Feb 03 AT 4:50 PM Dustin Earley 62 Comments

[Update from Google] The CDMA/LTE Galaxy Nexus is no longer considered a developer device

verizon-nexus-hands

We’ve said it before, and we’ll say it again. The number one reason you should buy a Nexus device is because your updates come directly from Google. Meaning you have first dibs and the lastest and greatest Android has to offer.

When we learned that some GSM Nexus devices were not going to be updated by Google, instead being controlled regionally by carriers and Samsung, we were a little disappointed. But at least Verizon’s CDMA/LTE Galaxy Nexus is safe. Well, it was.

There’s been no official word from Google, but the Android Developers website tells it all. The CDMA Galaxy Nexus, codename “toro,” is no longer supported on the Android Developers website. Special CDMA radio installation and download instructions have been yanked, and factory images for the CDMA Nexus are listed as “archived, for reference only.”

There’s no telling exactly what is going on, but it doesn’t look like a mistake. Perhaps Verizon wanted more control over the device? Maybe they needed to add more custom apps, or decided they wanted to exclusively handle the updating procedure? Whatever the case, this is a sad day for Verizon customers who thought they were buying a developer device. It’s not that this will really impact consumers for the most part, but enthusiasts will surely feel let down.

We’ll let you know if the situation changes.

Update:

Dan Morrill has taken to the Android Contributors Google Groups page to explain the situation.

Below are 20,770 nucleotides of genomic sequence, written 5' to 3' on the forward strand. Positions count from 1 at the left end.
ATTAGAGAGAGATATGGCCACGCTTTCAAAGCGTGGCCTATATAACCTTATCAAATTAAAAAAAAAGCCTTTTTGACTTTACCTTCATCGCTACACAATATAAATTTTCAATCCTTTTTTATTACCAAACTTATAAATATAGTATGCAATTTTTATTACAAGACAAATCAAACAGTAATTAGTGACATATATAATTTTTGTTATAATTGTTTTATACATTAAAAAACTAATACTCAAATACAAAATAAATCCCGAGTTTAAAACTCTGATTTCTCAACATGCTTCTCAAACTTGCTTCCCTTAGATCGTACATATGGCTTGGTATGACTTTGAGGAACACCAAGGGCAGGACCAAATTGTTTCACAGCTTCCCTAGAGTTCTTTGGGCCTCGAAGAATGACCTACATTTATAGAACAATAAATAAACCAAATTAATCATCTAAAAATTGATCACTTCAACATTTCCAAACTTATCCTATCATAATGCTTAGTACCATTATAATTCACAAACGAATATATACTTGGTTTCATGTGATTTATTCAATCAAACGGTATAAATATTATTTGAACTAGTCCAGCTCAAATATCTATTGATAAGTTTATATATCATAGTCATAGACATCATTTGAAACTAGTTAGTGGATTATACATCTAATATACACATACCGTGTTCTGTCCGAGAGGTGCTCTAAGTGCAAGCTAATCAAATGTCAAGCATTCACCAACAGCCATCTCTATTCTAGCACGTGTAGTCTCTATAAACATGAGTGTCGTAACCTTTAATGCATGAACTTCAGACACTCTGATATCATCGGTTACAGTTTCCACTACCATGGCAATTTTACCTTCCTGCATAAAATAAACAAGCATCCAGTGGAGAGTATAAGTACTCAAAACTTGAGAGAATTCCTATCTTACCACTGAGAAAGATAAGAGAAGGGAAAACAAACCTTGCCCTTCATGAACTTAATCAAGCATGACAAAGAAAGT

For various technical reasons, recent CDMA Android devices implement core telephony functionality in .apk files provided in binary form by the carriers. To function correctly, these .apk files must be signed by the so-called 'platform' key. However, when an individual creates a custom build from the AOSP source code, they don't use the same signing key as these CDMA flies were signed with.

The result is that these files don't work properly, and pure AOSP builds running on these devices can't place calls, access mobile data, and so on. Because we aim to make sure that we are as clear as possible about the degree of support that devices have, we updated the docs over at source.android.com to reflect this reality.

We will still make available as many as possible of the closed-source binaries for these devices, and Nexus devices will continue to have unlockable bootloaders. And, of course, GSM/HSPA+ devices are still supported, as are any other devices we're able to support. We've simply updated the documentation to be clearer about the current extent of CDMA support.Dan MorrillGoogle

It looks like there’s nothing really going on here. Developers compiling and using pure AOSP builds are leaving CDMA phones less than functional. Your weekend has been saved.

Source: DroidLife

Dustin Earley: Tech enthusiast; avid gamer; all around jolly guy.

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